Health Savings Accounts - Multiple ways to save tax dollars
Health savings accounts (HSAs) have become a common method of tax savings in recent years. As the cost of health insurance premiums continue to rise, high-deductible health plans (HDHP) have helped keep that cost down. The lower premium costs combined with pre-tax contributions and new limits on deductible medical expenses makes the utilization of HSAs beneficial for many households.
In order to qualify for HSA enrollment, you must be an eligible individual. In addition to being part of a HDHP, you cannot be covered by any secondary non-HDHP or Medicare, cannot be a dependent on someone else’s tax return, and you (or your spouse) cannot have a general use flex spending account.
An HSA allows individuals to pay for current qualified healthcare expenses while also saving for future qualified expenses on a tax-favored basis by providing three tax advantages - contributions, investment earnings within the account, and qualified distributions. All are exempt from federal income tax, Social Security and Medicare tax, and state income taxes (for most states).
When contributions are deducted from your wages, it considered employer contributions (which lower taxable wages), and contributions paid directly to the HSA are deducted on the tax return. Both methods achieve the benefit of reduced taxable income, however only the employer contributions are exempt from Social Security and Medicare tax. Personal contributions can be made anytime prior to the original due date of your tax return (April 15th for most). The contribution timeframe cannot be extended.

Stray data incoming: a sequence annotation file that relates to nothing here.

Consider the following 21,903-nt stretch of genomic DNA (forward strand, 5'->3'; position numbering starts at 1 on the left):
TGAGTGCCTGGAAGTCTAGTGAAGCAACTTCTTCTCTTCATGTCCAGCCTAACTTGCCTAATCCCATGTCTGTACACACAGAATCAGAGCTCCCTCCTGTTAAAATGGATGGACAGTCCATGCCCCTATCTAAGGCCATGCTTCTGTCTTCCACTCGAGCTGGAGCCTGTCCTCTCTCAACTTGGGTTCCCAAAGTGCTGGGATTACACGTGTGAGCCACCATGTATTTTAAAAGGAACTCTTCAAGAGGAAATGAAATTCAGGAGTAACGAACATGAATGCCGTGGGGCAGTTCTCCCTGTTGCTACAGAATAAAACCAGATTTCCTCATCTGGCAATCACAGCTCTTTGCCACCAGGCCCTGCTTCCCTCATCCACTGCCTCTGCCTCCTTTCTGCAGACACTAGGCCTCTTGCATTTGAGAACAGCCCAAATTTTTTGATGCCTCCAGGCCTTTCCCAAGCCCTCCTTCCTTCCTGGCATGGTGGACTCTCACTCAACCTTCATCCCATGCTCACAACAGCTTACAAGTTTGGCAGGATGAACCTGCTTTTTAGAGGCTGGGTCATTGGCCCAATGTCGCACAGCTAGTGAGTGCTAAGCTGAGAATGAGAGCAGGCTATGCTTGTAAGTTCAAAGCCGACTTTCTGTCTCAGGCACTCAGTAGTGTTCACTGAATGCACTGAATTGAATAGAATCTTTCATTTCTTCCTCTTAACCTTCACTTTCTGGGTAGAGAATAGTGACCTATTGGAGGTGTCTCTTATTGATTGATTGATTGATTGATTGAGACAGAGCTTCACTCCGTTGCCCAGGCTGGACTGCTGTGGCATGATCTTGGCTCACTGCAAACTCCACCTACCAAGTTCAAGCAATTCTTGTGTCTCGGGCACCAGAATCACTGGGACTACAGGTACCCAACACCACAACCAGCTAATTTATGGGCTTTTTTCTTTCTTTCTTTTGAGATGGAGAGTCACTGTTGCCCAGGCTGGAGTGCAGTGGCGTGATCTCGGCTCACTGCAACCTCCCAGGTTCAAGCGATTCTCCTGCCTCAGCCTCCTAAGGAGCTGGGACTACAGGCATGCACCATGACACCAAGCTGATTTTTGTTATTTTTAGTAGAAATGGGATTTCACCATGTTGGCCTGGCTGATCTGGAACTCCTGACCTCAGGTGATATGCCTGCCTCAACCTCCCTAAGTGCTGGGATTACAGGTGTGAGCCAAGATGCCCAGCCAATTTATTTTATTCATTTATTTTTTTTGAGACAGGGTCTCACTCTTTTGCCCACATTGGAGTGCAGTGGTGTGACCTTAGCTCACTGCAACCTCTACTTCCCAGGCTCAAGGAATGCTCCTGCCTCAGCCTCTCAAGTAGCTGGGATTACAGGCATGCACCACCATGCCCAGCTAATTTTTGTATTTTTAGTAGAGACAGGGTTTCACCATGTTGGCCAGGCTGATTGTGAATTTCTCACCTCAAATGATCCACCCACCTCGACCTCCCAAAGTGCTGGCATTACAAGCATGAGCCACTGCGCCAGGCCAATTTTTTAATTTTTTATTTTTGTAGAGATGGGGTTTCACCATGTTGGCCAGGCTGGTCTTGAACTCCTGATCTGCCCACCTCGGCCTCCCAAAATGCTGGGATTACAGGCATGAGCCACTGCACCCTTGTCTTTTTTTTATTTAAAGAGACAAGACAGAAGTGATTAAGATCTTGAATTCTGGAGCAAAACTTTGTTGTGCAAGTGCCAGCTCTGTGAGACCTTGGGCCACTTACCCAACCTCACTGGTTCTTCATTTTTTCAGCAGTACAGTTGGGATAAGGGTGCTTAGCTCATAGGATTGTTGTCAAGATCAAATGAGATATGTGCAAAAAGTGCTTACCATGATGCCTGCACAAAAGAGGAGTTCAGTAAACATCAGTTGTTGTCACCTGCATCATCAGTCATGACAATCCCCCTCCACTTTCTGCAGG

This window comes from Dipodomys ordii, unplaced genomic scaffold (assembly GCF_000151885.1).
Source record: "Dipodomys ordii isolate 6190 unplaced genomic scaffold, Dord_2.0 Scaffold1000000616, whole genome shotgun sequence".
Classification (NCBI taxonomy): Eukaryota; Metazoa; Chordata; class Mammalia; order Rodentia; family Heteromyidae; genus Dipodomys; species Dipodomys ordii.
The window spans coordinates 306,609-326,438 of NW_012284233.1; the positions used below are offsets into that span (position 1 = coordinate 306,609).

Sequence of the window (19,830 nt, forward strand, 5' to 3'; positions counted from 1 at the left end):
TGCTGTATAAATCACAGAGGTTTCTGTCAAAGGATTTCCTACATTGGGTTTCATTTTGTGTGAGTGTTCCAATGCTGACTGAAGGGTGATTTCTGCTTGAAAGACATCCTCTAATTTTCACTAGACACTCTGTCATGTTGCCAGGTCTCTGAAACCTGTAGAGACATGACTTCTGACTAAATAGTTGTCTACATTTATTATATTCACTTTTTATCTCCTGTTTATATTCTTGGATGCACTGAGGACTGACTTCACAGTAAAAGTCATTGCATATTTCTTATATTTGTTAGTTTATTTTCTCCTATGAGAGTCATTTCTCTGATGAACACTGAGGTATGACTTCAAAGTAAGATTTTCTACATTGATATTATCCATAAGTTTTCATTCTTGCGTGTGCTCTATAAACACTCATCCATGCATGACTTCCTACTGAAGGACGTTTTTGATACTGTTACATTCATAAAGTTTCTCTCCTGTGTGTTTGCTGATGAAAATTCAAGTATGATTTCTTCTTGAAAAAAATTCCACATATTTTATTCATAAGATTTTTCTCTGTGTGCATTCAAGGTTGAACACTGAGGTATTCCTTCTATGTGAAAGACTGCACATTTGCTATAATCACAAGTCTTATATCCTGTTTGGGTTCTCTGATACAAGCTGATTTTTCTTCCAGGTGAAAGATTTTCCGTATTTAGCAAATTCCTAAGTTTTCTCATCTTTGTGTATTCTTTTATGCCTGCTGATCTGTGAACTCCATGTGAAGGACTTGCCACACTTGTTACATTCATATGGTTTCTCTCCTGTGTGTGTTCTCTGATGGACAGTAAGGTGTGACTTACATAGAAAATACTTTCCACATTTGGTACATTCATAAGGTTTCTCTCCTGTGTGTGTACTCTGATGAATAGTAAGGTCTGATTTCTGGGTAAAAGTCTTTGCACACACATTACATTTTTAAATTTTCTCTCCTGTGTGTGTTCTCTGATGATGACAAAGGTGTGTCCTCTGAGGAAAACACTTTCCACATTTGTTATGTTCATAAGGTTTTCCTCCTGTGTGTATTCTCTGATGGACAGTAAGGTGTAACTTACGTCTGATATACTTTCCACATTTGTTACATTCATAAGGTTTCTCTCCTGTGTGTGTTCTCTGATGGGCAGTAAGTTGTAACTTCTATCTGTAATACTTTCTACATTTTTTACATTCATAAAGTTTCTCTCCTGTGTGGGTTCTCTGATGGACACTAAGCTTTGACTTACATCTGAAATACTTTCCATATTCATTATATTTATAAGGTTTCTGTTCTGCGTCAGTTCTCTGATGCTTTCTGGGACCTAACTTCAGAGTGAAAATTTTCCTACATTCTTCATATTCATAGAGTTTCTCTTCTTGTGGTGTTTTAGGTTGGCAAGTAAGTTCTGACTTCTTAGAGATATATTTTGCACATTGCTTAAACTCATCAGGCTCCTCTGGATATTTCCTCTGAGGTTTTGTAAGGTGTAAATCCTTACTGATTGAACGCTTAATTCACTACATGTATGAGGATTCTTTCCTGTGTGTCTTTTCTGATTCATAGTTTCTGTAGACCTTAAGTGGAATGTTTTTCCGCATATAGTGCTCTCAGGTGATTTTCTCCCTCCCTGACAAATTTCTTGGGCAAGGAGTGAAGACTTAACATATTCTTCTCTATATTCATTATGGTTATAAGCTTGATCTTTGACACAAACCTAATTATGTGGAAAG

Medical expenses paid throughout the year are currently only deductible when amounts spent exceed 10% of adjusted gross income. Plus, the Tax Cuts and Jobs Act has doubled the standard deduction, which has reduced the need for many individuals to itemize their deductions. By using funds from an HSA, you are able to get the tax benefits when paying for qualified medical expenses. However, if the amounts are withdrawn for non-medical purposes, the distributions will be considered income and will also subject to a 20% penalty. The 20% penalty tax does not apply upon death, disability, or age 65 or older.
There are limits to the amounts that can be contributed each year. For 2019, you can contribute $3,500 for self-coverage ($7,000 family) per year. If you are age 55 or older, an additional $1,000 catch-up amount can be contributed as well. For 2020, the amounts increase to $3,550 for self-coverage ($7,100 family). If contributions exceed these limits, a 10% penalty tax will be assessed.
Overall, HSA accounts can be a very powerful tax tool when used correctly. They allow for money to be set aside tax-free, deductions for otherwise non-deductible medical expenses, and tax-free growth with any interest earned in the account.